If you were to take all of the government mandated information technology controls and the government standardized security technical implementation guides and overlay them on the current technical solutions. You would find wide gaps and conflicting regimes. Parsing the security technical implementation guides to create a useable system is a series of trade-offs usually based on experience. The guides and solutions are an amalgamation of best cases and evolving standards. Most of the standards and processes of securing information assets were derived out of the traditional client service architecture, itself a derivation out of the data processing and main frame days of computing. Heavy emphasis in the traditional client service architecture is placed on securing individual assets that sit in the enterprise as silos. The clients are usually connected to the server front end through a shared transmission medium and the servers usually have some kind of shared connectivity.

Security within the traditional client server model is layered and does not aggregate. The security model of the client server hierarchy is systems based security. Specifically security is applied to a device or system (an instance of an operating system among what might be many within a server). This kind of monolithic solution results in a significant amount of overhead for the security controls. The controls as applied are generally imposed per hardware device or per operating system instance individually.  Thus security is for the specific asset not the information found on the asset. In some cases there is a access control mechanism for files and a trust solution that says user A can access asset B. That kind of granularity rapidly breaks down when the asset is moved between individual nodes and or leaves a protected zone.

The information asset is created or owned by somebody but the ownership controls do not carry over once something is sent out by email or the physical media control itself has been lost. In the main-frame era this was not necessarily the case. A user could be given access to an information asset located in a container but never allowed to copy that asset and permission to access could be revoked. Copy and paste broke all of our security controls. Control of the physical asset is the best control and is colloquially known as gates, guards, and guns. It is not a point of contention and experience with several data thefts have proven physical control is important. Loss of physical control of an asset will likely lead to assumption of breach.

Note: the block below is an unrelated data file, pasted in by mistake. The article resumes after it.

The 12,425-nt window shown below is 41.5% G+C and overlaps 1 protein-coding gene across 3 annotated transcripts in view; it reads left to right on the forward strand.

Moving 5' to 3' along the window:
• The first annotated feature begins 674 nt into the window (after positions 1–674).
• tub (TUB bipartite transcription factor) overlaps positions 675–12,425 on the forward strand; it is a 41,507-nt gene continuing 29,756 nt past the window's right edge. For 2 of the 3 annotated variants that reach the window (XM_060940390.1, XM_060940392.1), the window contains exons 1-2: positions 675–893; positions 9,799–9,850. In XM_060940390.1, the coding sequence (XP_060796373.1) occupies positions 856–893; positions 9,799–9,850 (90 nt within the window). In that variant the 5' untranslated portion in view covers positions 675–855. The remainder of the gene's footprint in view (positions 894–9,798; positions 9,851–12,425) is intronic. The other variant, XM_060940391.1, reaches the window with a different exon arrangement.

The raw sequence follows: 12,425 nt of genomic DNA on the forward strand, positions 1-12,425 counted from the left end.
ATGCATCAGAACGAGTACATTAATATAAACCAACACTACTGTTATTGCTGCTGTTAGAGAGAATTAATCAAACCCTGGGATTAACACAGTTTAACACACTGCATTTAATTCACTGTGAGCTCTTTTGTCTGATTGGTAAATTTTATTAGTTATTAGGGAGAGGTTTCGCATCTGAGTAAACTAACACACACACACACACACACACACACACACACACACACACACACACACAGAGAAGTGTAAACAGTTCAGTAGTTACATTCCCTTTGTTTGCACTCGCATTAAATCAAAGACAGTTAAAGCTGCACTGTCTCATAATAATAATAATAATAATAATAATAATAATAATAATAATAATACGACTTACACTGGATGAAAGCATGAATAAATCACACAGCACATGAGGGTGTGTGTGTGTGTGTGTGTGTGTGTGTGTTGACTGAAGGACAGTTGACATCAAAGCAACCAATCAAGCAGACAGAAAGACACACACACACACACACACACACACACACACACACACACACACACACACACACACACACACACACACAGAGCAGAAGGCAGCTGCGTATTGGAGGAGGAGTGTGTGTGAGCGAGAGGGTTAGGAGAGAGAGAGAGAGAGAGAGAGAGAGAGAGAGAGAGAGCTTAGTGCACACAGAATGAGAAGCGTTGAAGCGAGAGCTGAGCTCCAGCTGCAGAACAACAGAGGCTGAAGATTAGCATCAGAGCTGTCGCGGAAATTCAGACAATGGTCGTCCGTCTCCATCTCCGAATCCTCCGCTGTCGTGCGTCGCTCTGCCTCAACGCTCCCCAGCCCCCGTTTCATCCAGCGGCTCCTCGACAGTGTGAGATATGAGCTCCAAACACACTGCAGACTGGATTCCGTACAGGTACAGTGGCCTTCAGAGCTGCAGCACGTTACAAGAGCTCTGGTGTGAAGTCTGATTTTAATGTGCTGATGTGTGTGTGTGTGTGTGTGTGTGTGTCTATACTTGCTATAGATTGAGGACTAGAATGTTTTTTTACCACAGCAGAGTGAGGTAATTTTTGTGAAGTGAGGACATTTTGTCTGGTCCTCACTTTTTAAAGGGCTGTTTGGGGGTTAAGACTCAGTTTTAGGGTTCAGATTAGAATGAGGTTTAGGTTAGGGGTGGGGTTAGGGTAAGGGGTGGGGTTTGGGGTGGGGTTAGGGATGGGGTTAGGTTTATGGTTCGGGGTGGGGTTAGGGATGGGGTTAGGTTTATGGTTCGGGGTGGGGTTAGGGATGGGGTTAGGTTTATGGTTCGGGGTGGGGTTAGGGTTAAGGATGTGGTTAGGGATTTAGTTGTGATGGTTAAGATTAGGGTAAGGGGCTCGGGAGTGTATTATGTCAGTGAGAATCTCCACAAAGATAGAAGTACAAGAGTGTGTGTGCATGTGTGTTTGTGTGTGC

Another point is that the traditional model of accessing resources has resulted in connectivity provided by numerous provider and data redundancy is high. Each of the locations for data is duplicated. As an example an email sent out to a distribution list will be duplicated in each users mailbox. The consumers experience isas silo’d as the solution often duplicating passwords and login credentials across different sytems. As a user issue that is is interesting, but the reality is that user fatigue is an issue. This leads to technology service providers to blame the user, and often denigrate the user for not following better practices.
Connectivity mechanisms for the consumer can be role based (work phone, home phone) or use base (cellular, wi-fi, LAN, WAN). Because connectivity is not shared at the consumer level a variety of layered technologies are required in the stove pipe that allows for access. In some cases the various systems will share a connective layer but even that can be fractured requiring significant architectural compromises. When information is shared between competitors or outside of particular enterprises almost always the connectivity between systems is subject to external forces separate to either the sharing entity the receiving entity.


In the modern or emerging cloud architecture hardware becomes a shared asset and often the security of the systems is a shared asset. Connectivity within the served systems is often a shared asset. The consumer has the appearance of a “cloud” structure but actually each consumer is a separated by their application stack and their own access mechanisms. In this emerging context a few technical trends are being actualized. The first is that the connectivity structure is now being standardized around TCP/IP. Regardless of the cellular, voice, data, or television signal it is a digital signal. The consumer though is still seeing a service stack in front of them. If you want to use iTunes you go through iTunes. If you want Amazon instant video you have to go through Amazon. The shared and non-shared commerce models create a walled garden approach to the cloud infrastructures.